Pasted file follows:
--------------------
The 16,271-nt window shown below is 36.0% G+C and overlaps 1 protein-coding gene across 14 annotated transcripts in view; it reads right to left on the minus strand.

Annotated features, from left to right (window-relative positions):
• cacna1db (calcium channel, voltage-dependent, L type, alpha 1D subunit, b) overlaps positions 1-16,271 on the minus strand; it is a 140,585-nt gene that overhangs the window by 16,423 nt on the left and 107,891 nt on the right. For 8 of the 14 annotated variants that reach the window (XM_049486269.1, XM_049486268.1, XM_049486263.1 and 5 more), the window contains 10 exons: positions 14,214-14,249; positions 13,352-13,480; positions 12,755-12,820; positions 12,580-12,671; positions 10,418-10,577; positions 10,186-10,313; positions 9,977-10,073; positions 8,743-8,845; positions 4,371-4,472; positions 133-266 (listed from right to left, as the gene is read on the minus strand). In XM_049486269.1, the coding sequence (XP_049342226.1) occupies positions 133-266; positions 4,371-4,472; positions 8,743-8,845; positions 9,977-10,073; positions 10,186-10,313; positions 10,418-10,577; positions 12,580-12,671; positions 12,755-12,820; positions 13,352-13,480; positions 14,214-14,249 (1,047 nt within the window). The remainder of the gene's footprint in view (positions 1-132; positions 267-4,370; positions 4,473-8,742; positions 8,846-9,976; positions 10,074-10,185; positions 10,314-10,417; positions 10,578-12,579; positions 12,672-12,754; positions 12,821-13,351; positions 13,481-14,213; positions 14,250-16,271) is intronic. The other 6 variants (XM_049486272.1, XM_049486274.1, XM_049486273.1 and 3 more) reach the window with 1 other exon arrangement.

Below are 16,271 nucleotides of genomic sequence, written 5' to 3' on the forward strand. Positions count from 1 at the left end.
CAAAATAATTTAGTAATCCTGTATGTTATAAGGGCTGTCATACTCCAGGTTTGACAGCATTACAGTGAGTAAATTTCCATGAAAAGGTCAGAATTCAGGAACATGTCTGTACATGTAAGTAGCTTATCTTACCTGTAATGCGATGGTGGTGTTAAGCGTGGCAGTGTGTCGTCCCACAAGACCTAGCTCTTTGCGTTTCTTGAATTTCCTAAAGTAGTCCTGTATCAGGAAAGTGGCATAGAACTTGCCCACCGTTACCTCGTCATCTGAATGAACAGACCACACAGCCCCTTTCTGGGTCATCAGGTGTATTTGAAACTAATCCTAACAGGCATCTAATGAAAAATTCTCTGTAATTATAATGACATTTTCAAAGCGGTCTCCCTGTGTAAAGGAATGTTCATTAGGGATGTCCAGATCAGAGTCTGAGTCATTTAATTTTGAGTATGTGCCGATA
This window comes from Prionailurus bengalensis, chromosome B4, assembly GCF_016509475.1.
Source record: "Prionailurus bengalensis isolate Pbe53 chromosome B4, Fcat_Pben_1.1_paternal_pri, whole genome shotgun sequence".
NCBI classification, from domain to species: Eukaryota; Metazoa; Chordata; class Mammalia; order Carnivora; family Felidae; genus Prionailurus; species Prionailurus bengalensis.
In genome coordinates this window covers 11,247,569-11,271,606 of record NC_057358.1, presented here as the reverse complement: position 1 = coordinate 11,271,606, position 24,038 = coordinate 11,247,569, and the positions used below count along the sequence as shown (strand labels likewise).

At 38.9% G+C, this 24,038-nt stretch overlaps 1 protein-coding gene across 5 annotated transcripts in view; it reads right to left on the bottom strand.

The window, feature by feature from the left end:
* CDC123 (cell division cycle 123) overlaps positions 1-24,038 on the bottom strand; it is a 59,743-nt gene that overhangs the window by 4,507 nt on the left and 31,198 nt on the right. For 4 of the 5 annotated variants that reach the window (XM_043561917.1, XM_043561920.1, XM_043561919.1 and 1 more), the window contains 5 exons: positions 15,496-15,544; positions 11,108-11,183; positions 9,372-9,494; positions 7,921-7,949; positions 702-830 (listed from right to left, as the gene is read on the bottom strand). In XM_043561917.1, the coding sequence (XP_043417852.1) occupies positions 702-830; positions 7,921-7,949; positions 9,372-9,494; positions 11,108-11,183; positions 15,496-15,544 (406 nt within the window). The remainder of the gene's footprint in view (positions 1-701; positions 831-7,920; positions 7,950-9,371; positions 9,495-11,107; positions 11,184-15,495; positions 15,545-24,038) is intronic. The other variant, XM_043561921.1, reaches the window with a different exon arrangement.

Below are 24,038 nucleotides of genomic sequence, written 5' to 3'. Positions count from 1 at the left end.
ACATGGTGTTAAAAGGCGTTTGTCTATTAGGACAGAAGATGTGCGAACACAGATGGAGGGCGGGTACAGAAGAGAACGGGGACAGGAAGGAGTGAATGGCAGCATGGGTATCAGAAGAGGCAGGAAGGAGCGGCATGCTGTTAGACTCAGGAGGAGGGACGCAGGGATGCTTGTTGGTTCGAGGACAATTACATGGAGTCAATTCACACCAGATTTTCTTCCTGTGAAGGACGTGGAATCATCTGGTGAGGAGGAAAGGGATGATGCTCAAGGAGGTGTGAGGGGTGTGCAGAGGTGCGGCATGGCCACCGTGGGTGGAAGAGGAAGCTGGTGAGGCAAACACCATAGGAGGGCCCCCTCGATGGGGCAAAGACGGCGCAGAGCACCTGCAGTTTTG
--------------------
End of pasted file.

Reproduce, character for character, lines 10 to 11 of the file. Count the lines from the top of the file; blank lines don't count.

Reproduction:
At 38.9% G+C, this 24,038-nt stretch overlaps 1 protein-coding gene across 5 annotated transcripts in view; it reads right to left on the bottom strand.

The window, feature by feature from the left end: